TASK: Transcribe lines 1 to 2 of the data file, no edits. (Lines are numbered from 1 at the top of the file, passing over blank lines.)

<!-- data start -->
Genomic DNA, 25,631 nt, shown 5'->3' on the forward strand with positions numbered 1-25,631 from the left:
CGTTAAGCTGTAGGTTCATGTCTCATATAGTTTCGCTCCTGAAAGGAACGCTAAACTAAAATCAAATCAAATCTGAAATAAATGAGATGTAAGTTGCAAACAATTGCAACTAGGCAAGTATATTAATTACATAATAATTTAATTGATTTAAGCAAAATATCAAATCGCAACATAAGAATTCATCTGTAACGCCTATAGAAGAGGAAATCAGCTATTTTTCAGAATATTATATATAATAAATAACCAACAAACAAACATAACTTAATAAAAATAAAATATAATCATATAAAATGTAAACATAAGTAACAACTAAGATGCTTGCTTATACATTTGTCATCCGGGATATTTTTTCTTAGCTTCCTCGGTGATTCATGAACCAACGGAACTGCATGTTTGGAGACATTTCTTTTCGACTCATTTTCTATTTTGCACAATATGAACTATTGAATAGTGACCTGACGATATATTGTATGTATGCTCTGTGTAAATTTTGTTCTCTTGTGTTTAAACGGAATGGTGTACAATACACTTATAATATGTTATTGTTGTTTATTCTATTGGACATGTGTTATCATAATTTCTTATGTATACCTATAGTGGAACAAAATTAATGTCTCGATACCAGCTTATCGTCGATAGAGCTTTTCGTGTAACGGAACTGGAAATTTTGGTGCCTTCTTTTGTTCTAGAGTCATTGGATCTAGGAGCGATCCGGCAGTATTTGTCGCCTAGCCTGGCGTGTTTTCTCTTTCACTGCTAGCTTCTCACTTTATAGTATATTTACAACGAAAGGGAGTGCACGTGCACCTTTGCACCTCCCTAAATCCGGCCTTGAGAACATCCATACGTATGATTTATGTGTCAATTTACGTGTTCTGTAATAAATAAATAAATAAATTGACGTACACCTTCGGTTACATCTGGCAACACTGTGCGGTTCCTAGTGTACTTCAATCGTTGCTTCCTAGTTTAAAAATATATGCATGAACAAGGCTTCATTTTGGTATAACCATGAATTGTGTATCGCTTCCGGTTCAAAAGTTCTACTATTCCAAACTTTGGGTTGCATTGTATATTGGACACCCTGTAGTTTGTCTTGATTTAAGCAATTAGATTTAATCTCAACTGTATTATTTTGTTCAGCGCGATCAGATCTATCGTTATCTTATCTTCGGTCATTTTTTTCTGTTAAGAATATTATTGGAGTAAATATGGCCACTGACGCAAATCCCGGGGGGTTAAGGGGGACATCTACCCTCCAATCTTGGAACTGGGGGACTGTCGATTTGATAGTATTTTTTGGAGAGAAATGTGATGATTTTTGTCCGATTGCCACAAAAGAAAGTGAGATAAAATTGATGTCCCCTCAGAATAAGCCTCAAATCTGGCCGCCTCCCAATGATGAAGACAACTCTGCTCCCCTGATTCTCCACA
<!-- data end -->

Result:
Genomic DNA, 25,631 nt, shown 5'->3' on the forward strand with positions numbered 1-25,631 from the left:
CGTTAAGCTGTAGGTTCATGTCTCATATAGTTTCGCTCCTGAAAGGAACGCTAAACTAAAATCAAATCAAATCTGAAATAAATGAGATGTAAGTTGCAAACAATTGCAACTAGGCAAGTATATTAATTACATAATAATTTAATTGATTTAAGCAAAATATCAAATCGCAACATAAGAATTCATCTGTAACGCCTATAGAAGAGGAAATCAGCTATTTTTCAGAATATTATATATAATAAATAACCAACAAACAAACATAACTTAATAAAAATAAAATATAATCATATAAAATGTAAACATAAGTAACAACTAAGATGCTTGCTTATACATTTGTCATCCGGGATATTTTTTCTTAGCTTCCTCGGTGATTCATGAACCAACGGAACTGCATGTTTGGAGACATTTCTTTTCGACTCATTTTCTATTTTGCACAATATGAACTATTGAATAGTGACCTGACGATATATTGTATGTATGCTCTGTGTAAATTTTGTTCTCTTGTGTTTAAACGGAATGGTGTACAATACACTTATAATATGTTATTGTTGTTTATTCTATTGGACATGTGTTATCATAATTTCTTATGTATACCTATAGTGGAACAAAATTAATGTCTCGATACCAGCTTATCGTCGATAGAGCTTTTCGTGTAACGGAACTGGAAATTTTGGTGCCTTCTTTTGTTCTAGAGTCATTGGATCTAGGAGCGATCCGGCAGTATTTGTCGCCTAGCCTGGCGTGTTTTCTCTTTCACTGCTAGCTTCTCACTTTATAGTATATTTACAACGAAAGGGAGTGCACGTGCACCTTTGCACCTCCCTAAATCCGGCCTTGAGAACATCCATACGTATGATTTATGTGTCAATTTACGTGTTCTGTAATAAATAAATAAATAAATTGACGTACACCTTCGGTTACATCTGGCAACACTGTGCGGTTCCTAGTGTACTTCAATCGTTGCTTCCTAGTTTAAAAATATATGCATGAACAAGGCTTCATTTTGGTATAACCATGAATTGTGTATCGCTTCCGGTTCAAAAGTTCTACTATTCCAAACTTTGGGTTGCATTGTATATTGGACACCCTGTAGTTTGTCTTGATTTAAGCAATTAGATTTAATCTCAACTGTATTATTTTGTTCAGCGCGATCAGATCTATCGTTATCTTATCTTCGGTCATTTTTTTCTGTTAAGAATATTATTGGAGTAAATATGGCCACTGACGCAAATCCCGGGGGGTTAAGGGGGACATCTACCCTCCAATCTTGGAACTGGGGGACTGTCGATTTGATAGTATTTTTTGGAGAGAAATGTGATGATTTTTGTCCGATTGCCACAAAAGAAAGTGAGATAAAATTGATGTCCCCTCAGAATAAGCCTCAAATCTGGCCGCCTCCCAATGATGAAGACAACTCTGCTCCCCTGATTCTCCACA